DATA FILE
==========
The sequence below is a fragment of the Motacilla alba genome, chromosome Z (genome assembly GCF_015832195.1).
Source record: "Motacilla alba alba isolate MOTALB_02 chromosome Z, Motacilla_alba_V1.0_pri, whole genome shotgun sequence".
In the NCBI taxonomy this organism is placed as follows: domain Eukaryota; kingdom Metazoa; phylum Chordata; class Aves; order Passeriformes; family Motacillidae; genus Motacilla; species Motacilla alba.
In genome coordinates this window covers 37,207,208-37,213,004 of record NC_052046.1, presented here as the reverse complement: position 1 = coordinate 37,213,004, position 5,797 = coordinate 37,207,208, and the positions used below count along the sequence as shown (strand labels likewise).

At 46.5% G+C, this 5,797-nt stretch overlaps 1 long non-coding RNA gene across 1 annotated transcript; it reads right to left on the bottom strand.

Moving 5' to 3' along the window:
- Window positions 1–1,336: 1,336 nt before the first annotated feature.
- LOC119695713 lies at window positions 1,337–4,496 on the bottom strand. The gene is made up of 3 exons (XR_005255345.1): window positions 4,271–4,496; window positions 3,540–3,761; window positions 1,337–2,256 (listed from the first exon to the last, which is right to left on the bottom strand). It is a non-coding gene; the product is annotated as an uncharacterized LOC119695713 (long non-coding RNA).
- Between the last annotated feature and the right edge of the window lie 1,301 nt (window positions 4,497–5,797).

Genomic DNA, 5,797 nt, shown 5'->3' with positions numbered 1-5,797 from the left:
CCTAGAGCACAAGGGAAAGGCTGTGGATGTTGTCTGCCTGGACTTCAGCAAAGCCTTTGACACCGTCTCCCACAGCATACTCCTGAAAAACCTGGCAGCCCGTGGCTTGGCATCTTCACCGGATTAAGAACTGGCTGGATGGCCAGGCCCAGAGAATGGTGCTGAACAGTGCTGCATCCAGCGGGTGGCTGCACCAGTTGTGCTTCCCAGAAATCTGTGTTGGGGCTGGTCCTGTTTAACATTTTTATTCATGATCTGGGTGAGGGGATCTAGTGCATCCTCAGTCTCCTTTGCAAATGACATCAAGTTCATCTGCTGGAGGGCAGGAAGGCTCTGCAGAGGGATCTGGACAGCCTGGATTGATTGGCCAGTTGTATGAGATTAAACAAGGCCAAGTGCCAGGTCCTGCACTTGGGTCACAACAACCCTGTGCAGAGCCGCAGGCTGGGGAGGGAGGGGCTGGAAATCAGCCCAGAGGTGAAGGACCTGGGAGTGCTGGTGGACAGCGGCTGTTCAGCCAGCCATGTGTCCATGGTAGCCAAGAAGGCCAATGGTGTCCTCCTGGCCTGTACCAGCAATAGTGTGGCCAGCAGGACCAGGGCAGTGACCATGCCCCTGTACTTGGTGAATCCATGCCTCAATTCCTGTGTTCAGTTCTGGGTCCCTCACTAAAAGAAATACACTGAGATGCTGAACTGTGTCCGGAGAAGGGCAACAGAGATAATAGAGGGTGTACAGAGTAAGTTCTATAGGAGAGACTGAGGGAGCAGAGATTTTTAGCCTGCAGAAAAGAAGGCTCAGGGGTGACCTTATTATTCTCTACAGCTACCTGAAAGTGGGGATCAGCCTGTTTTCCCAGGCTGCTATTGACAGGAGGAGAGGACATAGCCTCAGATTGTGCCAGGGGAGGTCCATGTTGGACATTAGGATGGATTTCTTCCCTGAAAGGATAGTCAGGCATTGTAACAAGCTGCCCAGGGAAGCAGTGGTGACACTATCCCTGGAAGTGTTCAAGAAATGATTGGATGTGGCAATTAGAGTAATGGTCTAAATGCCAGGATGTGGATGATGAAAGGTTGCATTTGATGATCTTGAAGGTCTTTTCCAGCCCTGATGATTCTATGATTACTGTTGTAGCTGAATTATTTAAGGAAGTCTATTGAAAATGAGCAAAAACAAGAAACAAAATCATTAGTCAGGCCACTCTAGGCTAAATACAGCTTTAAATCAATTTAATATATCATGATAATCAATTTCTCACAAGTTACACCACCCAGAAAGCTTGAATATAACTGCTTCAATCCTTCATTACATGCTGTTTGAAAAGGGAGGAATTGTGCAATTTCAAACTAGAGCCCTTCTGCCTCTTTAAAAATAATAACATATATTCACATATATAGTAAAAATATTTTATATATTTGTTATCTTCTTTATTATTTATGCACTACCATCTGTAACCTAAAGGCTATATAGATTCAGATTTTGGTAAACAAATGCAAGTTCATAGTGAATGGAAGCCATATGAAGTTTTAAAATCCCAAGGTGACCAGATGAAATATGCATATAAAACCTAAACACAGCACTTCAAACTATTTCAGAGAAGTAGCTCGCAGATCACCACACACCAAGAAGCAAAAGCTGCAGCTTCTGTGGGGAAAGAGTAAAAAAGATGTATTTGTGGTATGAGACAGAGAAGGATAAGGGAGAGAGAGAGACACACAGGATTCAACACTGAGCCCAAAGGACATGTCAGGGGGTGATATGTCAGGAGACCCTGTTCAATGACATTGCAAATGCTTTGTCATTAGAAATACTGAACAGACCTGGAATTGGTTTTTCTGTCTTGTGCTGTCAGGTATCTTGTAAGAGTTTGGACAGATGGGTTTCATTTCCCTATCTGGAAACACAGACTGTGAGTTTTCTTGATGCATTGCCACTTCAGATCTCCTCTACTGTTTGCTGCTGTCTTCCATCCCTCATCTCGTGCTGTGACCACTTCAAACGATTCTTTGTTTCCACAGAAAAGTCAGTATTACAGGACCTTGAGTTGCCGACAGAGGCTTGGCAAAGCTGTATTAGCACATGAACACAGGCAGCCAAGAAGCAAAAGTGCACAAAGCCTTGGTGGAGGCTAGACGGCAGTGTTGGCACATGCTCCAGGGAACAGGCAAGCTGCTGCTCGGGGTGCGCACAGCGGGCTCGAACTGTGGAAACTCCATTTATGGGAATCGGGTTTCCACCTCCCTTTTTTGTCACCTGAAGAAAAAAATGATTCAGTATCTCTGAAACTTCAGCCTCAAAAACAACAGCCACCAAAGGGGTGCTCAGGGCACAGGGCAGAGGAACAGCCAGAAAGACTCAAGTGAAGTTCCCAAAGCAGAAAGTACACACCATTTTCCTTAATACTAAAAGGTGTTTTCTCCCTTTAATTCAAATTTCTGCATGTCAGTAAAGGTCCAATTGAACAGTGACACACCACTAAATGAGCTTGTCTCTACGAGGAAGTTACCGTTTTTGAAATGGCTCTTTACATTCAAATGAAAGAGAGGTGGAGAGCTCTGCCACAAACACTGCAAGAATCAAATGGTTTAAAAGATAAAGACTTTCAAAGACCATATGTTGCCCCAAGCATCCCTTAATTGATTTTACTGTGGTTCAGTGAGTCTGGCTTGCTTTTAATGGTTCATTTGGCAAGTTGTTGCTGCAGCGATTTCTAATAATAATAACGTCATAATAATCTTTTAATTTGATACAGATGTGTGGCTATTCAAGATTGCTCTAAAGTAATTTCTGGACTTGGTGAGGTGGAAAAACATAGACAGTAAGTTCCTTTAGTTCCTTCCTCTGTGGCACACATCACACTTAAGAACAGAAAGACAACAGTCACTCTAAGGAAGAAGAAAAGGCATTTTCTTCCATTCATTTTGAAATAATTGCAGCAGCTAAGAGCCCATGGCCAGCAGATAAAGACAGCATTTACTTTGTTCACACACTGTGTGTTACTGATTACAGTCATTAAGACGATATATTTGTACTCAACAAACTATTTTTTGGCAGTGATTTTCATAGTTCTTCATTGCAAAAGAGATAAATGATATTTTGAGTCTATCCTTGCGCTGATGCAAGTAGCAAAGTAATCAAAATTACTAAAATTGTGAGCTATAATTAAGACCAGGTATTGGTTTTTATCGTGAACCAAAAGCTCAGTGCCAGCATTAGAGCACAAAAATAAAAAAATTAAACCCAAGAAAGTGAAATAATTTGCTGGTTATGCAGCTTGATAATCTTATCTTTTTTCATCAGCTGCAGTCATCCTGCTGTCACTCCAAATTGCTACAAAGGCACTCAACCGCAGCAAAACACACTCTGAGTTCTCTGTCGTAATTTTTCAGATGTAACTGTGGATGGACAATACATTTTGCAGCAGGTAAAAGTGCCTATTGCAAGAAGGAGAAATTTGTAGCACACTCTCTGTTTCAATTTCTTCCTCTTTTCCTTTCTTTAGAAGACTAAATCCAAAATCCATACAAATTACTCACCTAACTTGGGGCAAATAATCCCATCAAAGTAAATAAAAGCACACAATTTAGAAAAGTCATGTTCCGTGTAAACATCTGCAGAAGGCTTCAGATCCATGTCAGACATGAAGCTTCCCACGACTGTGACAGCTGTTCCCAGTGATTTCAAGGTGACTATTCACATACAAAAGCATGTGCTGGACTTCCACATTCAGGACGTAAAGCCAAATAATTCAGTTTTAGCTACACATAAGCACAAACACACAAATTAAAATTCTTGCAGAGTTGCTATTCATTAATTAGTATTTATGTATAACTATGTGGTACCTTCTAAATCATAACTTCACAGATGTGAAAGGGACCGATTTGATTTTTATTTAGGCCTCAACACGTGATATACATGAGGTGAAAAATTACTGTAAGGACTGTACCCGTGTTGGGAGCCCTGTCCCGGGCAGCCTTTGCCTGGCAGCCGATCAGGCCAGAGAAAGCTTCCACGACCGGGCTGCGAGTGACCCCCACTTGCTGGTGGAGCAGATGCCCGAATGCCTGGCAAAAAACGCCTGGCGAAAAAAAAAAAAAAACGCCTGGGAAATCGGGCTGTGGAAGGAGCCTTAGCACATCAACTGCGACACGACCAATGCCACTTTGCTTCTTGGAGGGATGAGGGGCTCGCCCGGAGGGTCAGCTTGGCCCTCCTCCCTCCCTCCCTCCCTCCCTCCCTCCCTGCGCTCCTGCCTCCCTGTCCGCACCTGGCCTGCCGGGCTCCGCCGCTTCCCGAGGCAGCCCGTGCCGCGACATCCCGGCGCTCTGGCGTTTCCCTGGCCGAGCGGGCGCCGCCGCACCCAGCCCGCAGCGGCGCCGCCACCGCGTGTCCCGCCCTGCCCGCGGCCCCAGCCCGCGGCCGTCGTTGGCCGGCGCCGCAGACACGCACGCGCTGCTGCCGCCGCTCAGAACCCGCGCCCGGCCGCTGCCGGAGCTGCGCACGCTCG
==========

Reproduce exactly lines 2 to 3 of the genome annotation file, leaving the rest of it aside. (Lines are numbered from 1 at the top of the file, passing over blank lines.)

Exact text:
Source record: "Motacilla alba alba isolate MOTALB_02 chromosome Z, Motacilla_alba_V1.0_pri, whole genome shotgun sequence".
In the NCBI taxonomy this organism is placed as follows: domain Eukaryota; kingdom Metazoa; phylum Chordata; class Aves; order Passeriformes; family Motacillidae; genus Motacilla; species Motacilla alba.